Upper Hudson River Valley: From the Mohawk to the Berkshires
    May 3-6, 2018
  • Symposium
    New Orleans & the Mississippi Delta
    Fall 2018
  • Study Trip
    Vienna & Prague
    With an extension to Budapest
    October, 2018

Duality, an exhibition currently on view at the Delaware Art Museum, highlights contemporary fine and decorative arts created by couples who synthesize their respective areas of expertise and examines the poignant and aesthetic effects that arise through such intimate partnerships. Heather Gibson Moqtaderi organized the show with the assistance of four artist couples, including the ceramicists Shoko Teruyama and Matt Kelleher, whose enchanting and playful scrafitto-decorated works embody their cultural and artistic backgrounds.

Matt is a professor of ceramic art in Alfred University’s School of Art and Design, and Shoko is an independent studio artist who left her native Japan to pursue graduate studies in ceramics in the United States. For Duality, the husband-and-wife team created variations of different forms that display their ability to harness clay and glazes in creative manners, from zoomorphic teapots to bird-like wall panels inspired by roof tiles at Alfred.

Matt handbuilt the red earthenware forms, which were then decorated by Shoko using her signature scrafitto technique created by scratching through layers of glaze to reveal the red body below. For inspiration, she harnesses memories of the highly decorated ceremonial objects that filled the temples and shrines of her community in Japan. While the teapot shown here is functional, Matt and Shoko’s contributions to Duality are sculptural in nature and appreciated for their three-dimensional grace, colorful ornamentation, and figural whimsy.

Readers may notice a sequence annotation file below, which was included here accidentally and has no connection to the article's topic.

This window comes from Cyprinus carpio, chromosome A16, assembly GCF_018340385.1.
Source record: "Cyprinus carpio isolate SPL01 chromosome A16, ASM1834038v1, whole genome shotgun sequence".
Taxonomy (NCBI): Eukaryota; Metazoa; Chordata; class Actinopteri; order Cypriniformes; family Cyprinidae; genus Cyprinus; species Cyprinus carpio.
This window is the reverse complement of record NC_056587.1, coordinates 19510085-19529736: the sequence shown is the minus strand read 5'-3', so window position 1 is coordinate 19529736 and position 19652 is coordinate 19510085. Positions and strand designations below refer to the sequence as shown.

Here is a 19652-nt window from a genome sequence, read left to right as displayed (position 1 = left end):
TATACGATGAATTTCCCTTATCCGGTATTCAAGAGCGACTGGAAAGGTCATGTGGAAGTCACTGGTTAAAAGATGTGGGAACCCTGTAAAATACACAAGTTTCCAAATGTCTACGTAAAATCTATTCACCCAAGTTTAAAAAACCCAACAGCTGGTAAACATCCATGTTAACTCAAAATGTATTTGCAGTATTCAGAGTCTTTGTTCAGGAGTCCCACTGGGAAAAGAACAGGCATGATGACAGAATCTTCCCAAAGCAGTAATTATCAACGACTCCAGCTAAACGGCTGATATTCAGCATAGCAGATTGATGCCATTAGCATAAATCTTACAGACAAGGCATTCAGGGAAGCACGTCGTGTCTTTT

“We have made a few collaborative pieces each year since 2006 as a way to find freedom in our personal work,” Matt explained. “The shared ownership means we can focus on new ideas without the pressure of finished work fitting into our individual vision. At times it is a studio vacation, and, at its best, the collaborative efforts point each of us in new directions.”

Heather developed the show through the Museum’s Outlooks Exhibition Series, a guest curator program whereby the Museum solicits proposals from community members for temporary installations. A graduate of the University of Delaware’s Winterthur Program in Early American Culture, Shoko is the Associate Curator and Collections manager for the University of Pennsylvania. The Museum views the Outlooks endeavor as essential to its mission to provide an inclusive and essential public resource. Guest curators are provided exhibition space, administrative support, and funding for installation expenses. This highly desirable opportunity has drawn great interest, and the Museum keeps a lengthy calendar of upcoming shows, averaging three per year.

Duality is on view at the Delaware Art Museum through August 14. For more information, please visit www.delart.org. A graduate of the University of Delaware’s Winterthur Program in Early American Culture, Heather is the Associate Curator and Collections Manager for the University of Pennsylvania.